Collaboration on Graded Assignments
Students may not work together on graded assignment unless the instructor gives express permission. 


Course Evaluations
Course evaluations are important to us and to students who come after you.  I find students’ constructive comments helpful in improving my teaching and in making the class a better learning experience for everyone. Please complete them thoughtfully.


Academic Integrity

Integrity is critical to the learning process and to all that we do here at NYU Stern. As members of our community, all students agree to abide by the NYU Stern Student Code of Conduct, which includes a commitment to:

The entire Stern Student Code of Conduct applies to all students enrolled in Stern courses and can be found here:

Undergraduate College: http://www.stern.nyu.edu/uc/codeofconduct
Graduate Programs: http://w4.stern.nyu.edu/studentactivities/involved.cfm?doc_id=102505

To help ensure the integrity of our learning community, prose assignments you submit to Blackboard will be submitted to Turnitin.  Turnitin will compare your submission to a database of prior submissions to Turnitin, current and archived Web pages, periodicals, journals, and publications.  Additionally, your document will become part of the Turnitin database.


Recording of Classes

Your class may be recorded for educational purposes


Students with Disabilities

If you have a qualified disability and will require academic accommodation of any kind during this course, you must notify me at the beginning of the course and provide a letter from the Moses Center for Students with Disabilities (CSD, 998-4980, www.nyu.edu/csd) verifying your registration and outlining the accommodations they recommend.  If you will need to take an exam at the CSD, you must submit a completed Exam Accommodations Form to them at least one week prior to the scheduled exam time to be guaranteed accommodation.


Group Projects

Guidelines for Group Projects

Business activities involve group effort. Consequently, learning how to work effectively in a group is a critical part of your business education.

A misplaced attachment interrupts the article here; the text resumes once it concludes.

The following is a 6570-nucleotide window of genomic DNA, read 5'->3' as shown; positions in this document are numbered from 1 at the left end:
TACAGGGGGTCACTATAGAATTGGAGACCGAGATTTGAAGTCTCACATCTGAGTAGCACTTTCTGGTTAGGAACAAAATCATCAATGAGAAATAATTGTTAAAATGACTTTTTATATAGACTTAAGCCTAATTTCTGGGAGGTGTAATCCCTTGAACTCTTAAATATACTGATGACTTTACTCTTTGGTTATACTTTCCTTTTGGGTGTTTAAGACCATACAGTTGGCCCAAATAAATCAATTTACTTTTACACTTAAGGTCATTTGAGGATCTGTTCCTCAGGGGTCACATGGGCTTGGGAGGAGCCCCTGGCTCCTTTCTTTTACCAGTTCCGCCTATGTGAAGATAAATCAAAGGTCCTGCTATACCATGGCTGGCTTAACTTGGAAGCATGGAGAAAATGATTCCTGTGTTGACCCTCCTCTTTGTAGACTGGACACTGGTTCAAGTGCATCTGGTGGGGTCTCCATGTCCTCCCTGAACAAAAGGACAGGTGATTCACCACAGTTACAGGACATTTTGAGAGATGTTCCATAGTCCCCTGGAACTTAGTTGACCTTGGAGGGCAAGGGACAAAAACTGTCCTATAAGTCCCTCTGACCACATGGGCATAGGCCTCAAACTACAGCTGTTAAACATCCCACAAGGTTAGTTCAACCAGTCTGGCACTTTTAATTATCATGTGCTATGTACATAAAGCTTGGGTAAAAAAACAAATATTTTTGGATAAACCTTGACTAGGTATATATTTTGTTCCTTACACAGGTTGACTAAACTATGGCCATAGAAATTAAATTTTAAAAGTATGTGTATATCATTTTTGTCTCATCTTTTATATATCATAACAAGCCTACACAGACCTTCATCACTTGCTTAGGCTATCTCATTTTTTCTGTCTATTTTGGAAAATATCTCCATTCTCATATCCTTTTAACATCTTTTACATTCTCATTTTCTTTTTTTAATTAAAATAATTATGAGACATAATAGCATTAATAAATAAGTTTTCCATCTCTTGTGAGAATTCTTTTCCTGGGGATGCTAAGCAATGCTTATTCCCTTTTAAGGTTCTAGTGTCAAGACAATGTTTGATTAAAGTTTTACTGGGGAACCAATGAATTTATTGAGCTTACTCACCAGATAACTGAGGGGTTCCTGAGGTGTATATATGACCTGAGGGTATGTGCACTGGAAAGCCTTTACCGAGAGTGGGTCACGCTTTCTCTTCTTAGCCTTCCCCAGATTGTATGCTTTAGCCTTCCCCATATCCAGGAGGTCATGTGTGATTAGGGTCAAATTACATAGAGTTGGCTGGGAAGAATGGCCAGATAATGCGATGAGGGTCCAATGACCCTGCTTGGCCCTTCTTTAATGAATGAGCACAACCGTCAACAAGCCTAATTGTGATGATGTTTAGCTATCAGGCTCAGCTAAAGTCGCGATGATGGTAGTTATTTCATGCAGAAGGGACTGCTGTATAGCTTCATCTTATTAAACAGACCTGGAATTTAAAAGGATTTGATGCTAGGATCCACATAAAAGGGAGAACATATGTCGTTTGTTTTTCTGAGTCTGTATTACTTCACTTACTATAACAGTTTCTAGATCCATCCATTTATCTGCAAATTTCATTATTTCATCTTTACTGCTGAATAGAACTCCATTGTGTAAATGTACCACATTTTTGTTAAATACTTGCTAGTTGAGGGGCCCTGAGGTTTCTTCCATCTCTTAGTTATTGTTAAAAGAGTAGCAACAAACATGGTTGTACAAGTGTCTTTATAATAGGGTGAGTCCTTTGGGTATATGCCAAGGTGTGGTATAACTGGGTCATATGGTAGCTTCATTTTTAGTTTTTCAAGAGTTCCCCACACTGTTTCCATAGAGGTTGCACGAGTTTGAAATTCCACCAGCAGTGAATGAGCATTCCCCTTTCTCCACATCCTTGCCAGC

Every member is expected to carry an equal share of the group’s workload. As such, it is in your interest to be involved in all aspects of the project. Even if you divide the work rather than work on each piece together, you are still responsible for each part. The group project will be graded as a whole:   its different components will not be graded separately. Your exams may contain questions that are based on aspects of your group projects.

It is recommended that each group establish ground rules early in the process to facilitate your joint work including a problem-solving process for handling conflicts. In the infrequent case where you believe that a group member is not carrying out his or her fair share of work, you are urged not to permit problems to develop to a point where they become serious. If you cannot resolve conflicts internally after your best efforts, they should be brought to my attention and I will work with you to find a resolution.

You will be asked to complete a peer evaluation form to evaluate the contribution of each of your group members (including your own contribution) at the conclusion of each project. If there is consensus that a group member did not contribute a fair share of work to the project, I will consider this feedback during grading.



The process of assigning grades is intended to be one of unbiased evaluation. Students are encouraged to respect the integrity and authority of the professor’s grading system and are discouraged from pursuing arbitrary challenges to it.

If you believe an inadvertent error has been made in the grading of an individual assignment or in assessing an overall course grade, a request to have the grade re-evaluated may be submitted. You must submit such requests in writing to me within 7 days of receiving the grade, including a brief written statement of why you believe that an error in grading has been made.